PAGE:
Cross-Sectional Evaluation of Noninvasively Detected Skin Intrinsic Fluorescence and Mean Hemoglobin A1c in Type 1 Diabetes

1 MedStar Health Research Institute , Hyattsville, Maryland.
Diabetes Technology &amp Therapeutics (Impact Factor: 2.11). 01/2013; 15(2). DOI: 10.1089/dia.2012.0211
Source: PubMed


This study evaluated the relationship between skin intrinsic fluorescence (SIF) and long-term mean hemoglobin A1c (HbA1c) in individuals with type 1 diabetes.

Subjects and methods:
We undertook a cross-sectional analysis of 172 individuals with type 1 diabetes followed longitudinally with HbA1c data available over an average of 16.6 years. SIF was evaluated cross-sectionally using the SCOUT DS device (VeraLight Inc., Albuquerque, NM) and correlated with most recent HbA1c and long-term mean HbA1c. Potential determinants of this relationship, including age, gender, smoking status, duration of diabetes, and renal function, were also evaluated.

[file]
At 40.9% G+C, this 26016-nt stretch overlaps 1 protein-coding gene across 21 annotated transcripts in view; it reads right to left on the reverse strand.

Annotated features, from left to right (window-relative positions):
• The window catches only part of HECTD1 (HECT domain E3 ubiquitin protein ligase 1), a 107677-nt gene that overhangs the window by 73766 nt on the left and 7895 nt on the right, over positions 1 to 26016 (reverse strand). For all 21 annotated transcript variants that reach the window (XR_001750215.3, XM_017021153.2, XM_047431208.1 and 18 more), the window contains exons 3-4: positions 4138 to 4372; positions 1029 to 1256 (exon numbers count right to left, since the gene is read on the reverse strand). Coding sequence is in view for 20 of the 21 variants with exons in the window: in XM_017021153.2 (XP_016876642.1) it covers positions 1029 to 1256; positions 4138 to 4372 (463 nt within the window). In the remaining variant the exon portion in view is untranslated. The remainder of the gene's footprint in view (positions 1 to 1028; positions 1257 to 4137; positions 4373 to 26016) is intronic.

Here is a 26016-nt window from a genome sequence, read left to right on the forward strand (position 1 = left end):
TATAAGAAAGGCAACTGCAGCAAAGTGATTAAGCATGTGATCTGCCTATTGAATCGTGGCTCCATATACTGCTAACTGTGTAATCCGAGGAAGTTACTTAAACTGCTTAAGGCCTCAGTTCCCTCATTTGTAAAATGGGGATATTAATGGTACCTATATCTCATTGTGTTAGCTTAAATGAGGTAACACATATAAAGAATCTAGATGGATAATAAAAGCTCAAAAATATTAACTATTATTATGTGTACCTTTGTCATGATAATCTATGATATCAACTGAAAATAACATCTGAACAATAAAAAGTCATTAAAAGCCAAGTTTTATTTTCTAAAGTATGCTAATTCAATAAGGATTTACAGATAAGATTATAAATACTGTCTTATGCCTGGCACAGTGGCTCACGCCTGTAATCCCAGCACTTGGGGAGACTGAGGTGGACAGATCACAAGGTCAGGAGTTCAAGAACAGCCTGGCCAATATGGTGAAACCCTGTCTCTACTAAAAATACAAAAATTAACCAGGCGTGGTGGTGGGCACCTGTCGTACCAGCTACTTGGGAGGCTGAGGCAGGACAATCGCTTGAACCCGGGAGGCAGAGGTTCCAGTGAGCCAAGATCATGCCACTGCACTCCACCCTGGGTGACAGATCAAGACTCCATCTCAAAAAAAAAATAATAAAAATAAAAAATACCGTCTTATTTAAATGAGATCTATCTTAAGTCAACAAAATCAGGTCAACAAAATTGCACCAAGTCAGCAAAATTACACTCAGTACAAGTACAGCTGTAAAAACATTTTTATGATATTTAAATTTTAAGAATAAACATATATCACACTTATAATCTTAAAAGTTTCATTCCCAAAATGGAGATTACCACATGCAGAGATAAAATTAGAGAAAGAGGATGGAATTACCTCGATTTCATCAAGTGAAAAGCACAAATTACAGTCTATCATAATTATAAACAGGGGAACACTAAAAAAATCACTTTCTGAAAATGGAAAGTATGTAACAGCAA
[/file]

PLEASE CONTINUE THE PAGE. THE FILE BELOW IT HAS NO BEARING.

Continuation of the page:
Age-adjusted skin intrinsic fluorescence significantly correlated with long-term mean HbA1c (R=0.44, P<0.0001). In contrast, there was no significant relationship between SIF and most recent HbA1c (R=0.14, P=0.075). The best-fit model describing the relationship between SIF and mean HbA1c controlled for factors of age, duration of disease, renal function, and site of study conduct. Controlling for these factors was also important in understanding the relationship between most recent HbA1c and SIF. Evaluating longer-term HbA1c data also strengthened the relationship between SIF and mean HbA1c. In the presence of renal dysfunction or damage, as indicated by an estimated glomerular filtration rate of <60 mL/min/1.73 m2 or presence of gross proteinuria, there was no significant correlation between SIF and mean HbA1c.

Noninvasive detection of SIF significantly correlates with long-term mean HbA1c, providing insight into long-term glycemic exposure. Age, duration of diabetes, and renal function are potential contributors to this relationship.

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